Violist Paul Yarbrough spoke briefly between each of the three pieces, giving historical and social context for the music.  It was an amazing opportunity for students to hear a performance by world-class musicians in a small, informal setting.

 

 

Artist Daniel Heyman made the trip to Canton from Philadelphia, PA, earlier this week, visiting campus in conjunction with the Bearing Witness exhibition, which features his gouache paintings and prints (including a huge etching on multiple pieces of plywood).

While here, he gave a very moving artist’s lecture, met with students and members from the local community, and also taught Japanese wood block printing to Melissa Schulenberg’s beginning printmaking class. And he made a lithograph with Melissa, too! All this in just 2 1/2 action-packed days.

I really enjoyed getting to know Daniel — and his snappy sense of humor!

 

Gong meditation and relaxation for creativity with Gurumantra Kaur
Tuesday, November 8, 3:30 – 5:30 p.m.
Richard F. Brush Art Gallery

Gurumantra Kaur is a certified Kundalini Research Institute yoga instructor, registered yoga teacher with Yoga Alliance, member of International Kundalini Yoga Teachers Association, 3H0, and international associate of Yoga Therapists.  She specializes in gong meditation and relaxation, addiction therapy, mental health awareness, fertility susceptibility, fitness for senior citizens, and meditational classes from beginners to advanced.

Gurumantra Kaur (center) with friends

This vegan yogi expands conscious thought about body awareness, mental health, and healing with sound currents.  She uses kundalini yoga as a way to exercise the mind, body, and spirit—a technique which enables one to reach a higher state of awareness, emotional stability, and strength by using several techniques, including pranayama, kriyas, meditation, bhandas, mudras, mantras, and visualization.

For more information visit www.yogistrong.com.

Meditation and gong relaxation with Gurumantra Kaur is presented in conjunction with the ELEMENTALS Birds exhibition on display through December 10, 2011, with Inga and Andy Hamilton, artists from Northern Ireland, in residence through Thursday, November 10.  ELEMENTALS Birds is an experiment to see if artists, printmakers, and craftspeople can physically embody feelings of peace, harmony, and goodwill in their artwork and tangibly affect the space around them.

This event is free and open to the public.  Bring a cushion or mat if you have one.  Please share this information with students and friends!

 

 

“ELEMENTALS Birds” is a very special experiment to see if artists, printmakers, and craftspeople can physically embody feelings of peace, harmony, and goodwill in their artwork and tangibly affect the environment in which it is shown.  By definition, elementals traditionally are thoughts that once created become attached to their creator and are fed by further thoughts and actions.  They’re often referred to as an air of positivity or negativity; confidence or lack thereof; peace or disharmony.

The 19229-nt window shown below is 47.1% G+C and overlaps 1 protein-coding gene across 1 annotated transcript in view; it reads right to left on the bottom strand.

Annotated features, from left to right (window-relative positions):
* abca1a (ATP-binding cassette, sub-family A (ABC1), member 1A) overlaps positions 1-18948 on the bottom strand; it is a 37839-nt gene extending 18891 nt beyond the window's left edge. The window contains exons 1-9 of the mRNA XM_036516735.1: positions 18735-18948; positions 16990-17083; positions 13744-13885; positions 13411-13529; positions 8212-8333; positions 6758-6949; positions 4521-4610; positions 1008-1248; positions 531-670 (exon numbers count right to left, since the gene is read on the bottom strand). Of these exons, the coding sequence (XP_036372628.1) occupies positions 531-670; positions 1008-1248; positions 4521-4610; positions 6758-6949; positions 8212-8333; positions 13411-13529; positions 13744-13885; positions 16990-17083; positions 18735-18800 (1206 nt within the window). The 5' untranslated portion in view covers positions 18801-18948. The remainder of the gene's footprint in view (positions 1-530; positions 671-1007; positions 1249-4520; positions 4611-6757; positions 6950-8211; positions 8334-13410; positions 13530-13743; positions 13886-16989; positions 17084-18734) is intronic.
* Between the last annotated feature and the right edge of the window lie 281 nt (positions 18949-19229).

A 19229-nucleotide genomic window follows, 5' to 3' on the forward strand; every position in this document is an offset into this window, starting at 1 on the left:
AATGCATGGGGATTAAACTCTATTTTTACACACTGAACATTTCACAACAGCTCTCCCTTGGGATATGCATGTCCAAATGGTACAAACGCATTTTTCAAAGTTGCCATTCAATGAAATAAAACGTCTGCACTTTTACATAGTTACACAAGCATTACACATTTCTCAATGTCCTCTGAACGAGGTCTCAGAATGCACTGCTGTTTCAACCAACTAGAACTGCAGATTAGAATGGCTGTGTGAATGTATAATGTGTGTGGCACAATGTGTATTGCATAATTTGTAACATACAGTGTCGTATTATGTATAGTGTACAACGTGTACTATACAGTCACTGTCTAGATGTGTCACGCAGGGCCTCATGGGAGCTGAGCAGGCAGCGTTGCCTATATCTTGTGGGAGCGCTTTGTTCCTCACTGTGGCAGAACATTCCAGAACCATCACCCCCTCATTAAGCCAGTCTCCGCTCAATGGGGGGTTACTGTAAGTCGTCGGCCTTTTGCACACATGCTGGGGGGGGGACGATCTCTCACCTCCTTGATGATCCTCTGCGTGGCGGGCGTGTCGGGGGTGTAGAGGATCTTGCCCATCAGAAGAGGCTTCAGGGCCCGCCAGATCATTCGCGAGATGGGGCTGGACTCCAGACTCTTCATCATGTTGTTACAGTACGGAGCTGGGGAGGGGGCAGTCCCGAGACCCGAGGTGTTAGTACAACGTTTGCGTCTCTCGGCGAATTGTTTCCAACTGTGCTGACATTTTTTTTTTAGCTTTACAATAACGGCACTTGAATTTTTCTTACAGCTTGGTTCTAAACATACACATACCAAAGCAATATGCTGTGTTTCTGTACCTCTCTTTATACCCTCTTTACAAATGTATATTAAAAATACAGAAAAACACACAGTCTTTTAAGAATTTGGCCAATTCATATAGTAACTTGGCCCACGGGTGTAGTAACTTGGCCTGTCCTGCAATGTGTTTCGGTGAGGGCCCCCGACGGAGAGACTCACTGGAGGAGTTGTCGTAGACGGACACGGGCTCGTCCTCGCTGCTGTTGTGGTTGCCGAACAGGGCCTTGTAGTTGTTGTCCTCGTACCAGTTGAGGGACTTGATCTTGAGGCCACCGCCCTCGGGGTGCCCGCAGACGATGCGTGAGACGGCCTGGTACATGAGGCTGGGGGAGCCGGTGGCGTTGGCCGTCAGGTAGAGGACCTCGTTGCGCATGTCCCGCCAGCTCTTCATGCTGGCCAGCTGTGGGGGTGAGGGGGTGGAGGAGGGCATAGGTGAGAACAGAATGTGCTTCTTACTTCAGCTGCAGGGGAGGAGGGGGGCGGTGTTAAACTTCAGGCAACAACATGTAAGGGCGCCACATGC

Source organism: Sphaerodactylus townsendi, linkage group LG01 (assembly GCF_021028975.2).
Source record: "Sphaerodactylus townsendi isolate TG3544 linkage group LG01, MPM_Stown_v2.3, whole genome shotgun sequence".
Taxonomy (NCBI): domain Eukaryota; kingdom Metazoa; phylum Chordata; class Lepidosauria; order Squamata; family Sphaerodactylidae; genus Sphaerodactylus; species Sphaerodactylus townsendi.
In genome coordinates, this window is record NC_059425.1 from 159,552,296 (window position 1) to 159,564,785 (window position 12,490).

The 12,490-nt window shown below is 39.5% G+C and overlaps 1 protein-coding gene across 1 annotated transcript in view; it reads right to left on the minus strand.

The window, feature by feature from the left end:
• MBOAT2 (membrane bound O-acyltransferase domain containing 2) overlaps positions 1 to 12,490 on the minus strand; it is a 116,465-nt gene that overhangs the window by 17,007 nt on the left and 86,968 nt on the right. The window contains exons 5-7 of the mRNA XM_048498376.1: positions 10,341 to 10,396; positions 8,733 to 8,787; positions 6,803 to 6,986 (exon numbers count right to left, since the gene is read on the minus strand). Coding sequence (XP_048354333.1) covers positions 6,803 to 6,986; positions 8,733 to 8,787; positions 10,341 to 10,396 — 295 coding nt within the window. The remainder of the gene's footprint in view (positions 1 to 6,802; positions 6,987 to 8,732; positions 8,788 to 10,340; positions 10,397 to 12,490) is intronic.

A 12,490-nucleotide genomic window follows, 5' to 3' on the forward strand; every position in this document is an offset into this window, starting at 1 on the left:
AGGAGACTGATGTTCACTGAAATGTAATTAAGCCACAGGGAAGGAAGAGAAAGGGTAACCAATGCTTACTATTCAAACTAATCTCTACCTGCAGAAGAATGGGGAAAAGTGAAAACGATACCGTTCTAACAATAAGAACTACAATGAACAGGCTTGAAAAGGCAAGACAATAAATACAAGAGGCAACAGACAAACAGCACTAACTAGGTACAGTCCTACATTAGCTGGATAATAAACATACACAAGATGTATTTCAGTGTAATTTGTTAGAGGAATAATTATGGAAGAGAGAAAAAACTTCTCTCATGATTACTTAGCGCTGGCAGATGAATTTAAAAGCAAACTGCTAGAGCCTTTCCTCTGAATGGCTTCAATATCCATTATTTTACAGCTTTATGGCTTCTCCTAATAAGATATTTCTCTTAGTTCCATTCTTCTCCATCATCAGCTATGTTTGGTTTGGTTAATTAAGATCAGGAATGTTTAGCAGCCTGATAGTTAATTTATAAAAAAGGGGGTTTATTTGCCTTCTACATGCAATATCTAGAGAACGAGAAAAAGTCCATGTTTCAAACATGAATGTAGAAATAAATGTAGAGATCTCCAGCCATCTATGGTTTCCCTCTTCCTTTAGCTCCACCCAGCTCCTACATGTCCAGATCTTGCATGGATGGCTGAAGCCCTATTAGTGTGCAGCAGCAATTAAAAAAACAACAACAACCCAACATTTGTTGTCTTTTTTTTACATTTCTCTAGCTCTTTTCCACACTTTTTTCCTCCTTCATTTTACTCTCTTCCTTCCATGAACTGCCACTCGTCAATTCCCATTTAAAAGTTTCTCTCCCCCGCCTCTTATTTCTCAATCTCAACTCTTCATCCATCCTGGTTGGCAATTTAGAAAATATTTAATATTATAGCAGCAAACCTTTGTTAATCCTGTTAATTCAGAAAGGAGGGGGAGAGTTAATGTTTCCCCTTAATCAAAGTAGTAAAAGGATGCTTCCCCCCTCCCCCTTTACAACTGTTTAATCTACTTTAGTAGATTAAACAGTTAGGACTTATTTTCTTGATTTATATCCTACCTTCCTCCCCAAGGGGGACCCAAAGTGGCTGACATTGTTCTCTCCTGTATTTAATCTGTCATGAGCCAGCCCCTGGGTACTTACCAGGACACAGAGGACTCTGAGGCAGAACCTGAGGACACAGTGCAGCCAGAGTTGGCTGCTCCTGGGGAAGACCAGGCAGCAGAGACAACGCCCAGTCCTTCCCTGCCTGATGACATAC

Inga and Andy Hamilton will be on campus for three weeks to create site-specific installations at the gallery that unfold over time and flow with good intention to all those who encounter their work.  The artists also invite students, faculty, staff, and community members to create their own elemental birds to be placed around campus and town.

Come see what happens when artists (and you!) are given permission to explore new avenues in unexpected and magical ways.  You can chat with the all of the participating artists on Facebook and see pix of their work by searching for Elementals Birds.

Artists’ Bios
Installation artist Inga Hamilton works in the Venn diagram intersection where craft, art, science, mathematics, and activism meet.  Her textiles are currently showing in Dubh, dialogues in black, at the American Irish Historical Society in New York City, a showcase of leading artists and craftspeople from Ireland and the United States.

You’re just as likely to find the work of printmaker, digital illustrator, and urban artist Andy Hamilton (a.k.a. MyTarPit) hanging in the likes of Nintendo’s head office, slid amongst the volumes in a bookstore, or pinned to the back of a stop sign.  His obsession with mark-making and character design spurs him on to develop groundbreaking print techniques with an old-school twist.

Known equally for their guerrilla art activities and gallery installations, Inga and Andy have presented their work throughout the United States and Europe in exhibitions, public art projects, live paints, workshops, and residencies.

Please join us!  Inga and Andy have created templates so that everyone can contribute to the project.

fat bottomed owl elemental 01
fat bottomed owl elemental 02

joe crow elemental 1
joe crow elemental 2

squirch elemental 1

yaffle elemental 1
yaffle elemental 2
yaffle elemental 3

 

This morning, I worked with about 10 students to bind journals using a simple Japanese stab binding.  The workshop was a benefit for  Literacy for Nepal, a group created by two SLU students to support education in rural Nepal.

We met in the Sullivan Student Center and finished our journals in just under an hour, which must be something of a record!

I forgot to bring my camera, so these photos are from my phone and not exactly the best quality.

« Older entries